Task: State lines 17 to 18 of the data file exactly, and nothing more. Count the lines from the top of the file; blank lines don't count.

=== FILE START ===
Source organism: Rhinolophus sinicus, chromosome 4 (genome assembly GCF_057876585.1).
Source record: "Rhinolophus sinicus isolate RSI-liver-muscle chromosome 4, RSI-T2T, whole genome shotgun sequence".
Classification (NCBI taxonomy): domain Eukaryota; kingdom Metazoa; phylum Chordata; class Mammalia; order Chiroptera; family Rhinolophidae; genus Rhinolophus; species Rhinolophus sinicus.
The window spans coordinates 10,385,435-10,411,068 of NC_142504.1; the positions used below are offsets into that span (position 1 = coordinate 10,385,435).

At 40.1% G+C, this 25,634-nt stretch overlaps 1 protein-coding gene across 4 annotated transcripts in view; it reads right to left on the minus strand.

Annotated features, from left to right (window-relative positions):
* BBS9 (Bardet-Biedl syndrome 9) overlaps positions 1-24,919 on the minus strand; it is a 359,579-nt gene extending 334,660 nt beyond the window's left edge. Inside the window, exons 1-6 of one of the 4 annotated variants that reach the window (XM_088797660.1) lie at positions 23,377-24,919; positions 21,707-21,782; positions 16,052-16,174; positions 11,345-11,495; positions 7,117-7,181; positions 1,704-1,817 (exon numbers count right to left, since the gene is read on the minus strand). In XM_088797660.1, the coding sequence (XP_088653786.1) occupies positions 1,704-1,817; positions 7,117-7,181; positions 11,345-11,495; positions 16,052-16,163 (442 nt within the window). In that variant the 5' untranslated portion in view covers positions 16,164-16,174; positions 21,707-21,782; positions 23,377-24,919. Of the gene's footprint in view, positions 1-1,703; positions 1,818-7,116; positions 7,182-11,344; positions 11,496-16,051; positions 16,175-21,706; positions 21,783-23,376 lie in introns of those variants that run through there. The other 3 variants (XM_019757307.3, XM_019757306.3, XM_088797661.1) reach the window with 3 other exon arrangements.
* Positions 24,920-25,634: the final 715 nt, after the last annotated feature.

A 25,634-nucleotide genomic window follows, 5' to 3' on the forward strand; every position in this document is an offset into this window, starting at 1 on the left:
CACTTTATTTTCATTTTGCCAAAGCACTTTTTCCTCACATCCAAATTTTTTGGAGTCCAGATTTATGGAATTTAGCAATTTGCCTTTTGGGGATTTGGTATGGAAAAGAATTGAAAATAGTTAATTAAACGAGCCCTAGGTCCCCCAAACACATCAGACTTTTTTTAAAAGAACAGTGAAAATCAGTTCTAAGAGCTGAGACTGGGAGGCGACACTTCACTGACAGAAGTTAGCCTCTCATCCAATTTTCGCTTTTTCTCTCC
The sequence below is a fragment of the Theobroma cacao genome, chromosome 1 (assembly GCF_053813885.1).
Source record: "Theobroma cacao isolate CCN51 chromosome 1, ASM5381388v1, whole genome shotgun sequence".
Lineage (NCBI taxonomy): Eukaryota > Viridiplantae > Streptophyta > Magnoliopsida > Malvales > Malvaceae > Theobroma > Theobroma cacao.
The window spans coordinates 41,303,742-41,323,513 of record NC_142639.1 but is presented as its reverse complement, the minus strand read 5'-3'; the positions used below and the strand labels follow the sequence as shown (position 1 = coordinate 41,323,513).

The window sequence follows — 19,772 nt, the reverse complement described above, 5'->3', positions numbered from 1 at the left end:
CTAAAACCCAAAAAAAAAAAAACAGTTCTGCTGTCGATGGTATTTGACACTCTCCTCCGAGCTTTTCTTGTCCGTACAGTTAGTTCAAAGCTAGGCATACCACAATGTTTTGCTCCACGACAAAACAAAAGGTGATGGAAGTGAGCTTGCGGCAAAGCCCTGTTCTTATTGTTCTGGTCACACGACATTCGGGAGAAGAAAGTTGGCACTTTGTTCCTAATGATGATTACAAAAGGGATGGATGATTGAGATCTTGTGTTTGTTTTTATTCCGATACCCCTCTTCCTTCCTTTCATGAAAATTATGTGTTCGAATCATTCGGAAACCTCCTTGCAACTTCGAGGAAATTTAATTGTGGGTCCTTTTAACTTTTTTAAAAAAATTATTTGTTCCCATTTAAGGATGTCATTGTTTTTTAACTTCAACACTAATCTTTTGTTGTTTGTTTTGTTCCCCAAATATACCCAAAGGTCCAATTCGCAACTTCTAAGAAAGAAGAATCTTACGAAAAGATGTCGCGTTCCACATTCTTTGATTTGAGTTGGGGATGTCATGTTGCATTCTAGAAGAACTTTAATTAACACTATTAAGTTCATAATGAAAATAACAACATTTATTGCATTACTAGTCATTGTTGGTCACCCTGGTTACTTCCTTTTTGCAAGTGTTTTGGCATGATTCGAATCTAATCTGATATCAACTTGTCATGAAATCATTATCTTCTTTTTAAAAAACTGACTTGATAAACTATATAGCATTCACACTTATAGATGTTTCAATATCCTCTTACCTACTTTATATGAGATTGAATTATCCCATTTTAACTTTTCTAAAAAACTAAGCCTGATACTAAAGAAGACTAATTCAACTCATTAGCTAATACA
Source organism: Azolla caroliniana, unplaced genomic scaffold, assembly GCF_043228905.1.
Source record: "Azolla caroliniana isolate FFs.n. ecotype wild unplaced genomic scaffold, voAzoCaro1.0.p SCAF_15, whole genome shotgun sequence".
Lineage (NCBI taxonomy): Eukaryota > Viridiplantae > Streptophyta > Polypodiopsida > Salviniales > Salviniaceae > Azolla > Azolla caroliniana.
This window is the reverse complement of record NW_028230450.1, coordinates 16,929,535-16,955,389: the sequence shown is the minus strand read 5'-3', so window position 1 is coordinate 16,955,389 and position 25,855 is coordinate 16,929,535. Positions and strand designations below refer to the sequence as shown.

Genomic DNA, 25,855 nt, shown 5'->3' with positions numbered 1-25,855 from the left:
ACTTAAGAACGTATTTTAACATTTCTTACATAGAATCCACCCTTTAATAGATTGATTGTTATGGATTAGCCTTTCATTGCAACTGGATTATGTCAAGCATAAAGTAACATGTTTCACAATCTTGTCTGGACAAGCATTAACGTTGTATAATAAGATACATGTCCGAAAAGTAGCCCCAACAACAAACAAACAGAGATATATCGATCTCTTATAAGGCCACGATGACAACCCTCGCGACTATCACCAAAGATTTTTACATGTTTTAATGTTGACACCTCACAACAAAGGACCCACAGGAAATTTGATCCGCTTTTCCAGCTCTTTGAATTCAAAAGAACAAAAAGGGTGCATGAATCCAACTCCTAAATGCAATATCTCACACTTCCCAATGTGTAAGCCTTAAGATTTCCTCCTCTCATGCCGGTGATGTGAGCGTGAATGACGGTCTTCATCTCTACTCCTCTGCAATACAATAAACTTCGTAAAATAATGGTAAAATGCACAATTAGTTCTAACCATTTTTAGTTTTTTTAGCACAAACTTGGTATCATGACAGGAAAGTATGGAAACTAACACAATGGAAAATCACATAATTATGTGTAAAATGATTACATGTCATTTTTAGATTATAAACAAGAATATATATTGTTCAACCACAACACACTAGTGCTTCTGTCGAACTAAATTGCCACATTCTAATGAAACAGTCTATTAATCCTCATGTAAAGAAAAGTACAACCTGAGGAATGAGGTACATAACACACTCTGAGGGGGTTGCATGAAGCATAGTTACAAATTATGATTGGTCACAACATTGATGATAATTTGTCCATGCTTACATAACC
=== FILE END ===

Source organism: Azolla caroliniana, unplaced genomic scaffold, assembly GCF_043228905.1.
Source record: "Azolla caroliniana isolate FFs.n. ecotype wild unplaced genomic scaffold, voAzoCaro1.0.p SCAF_15, whole genome shotgun sequence".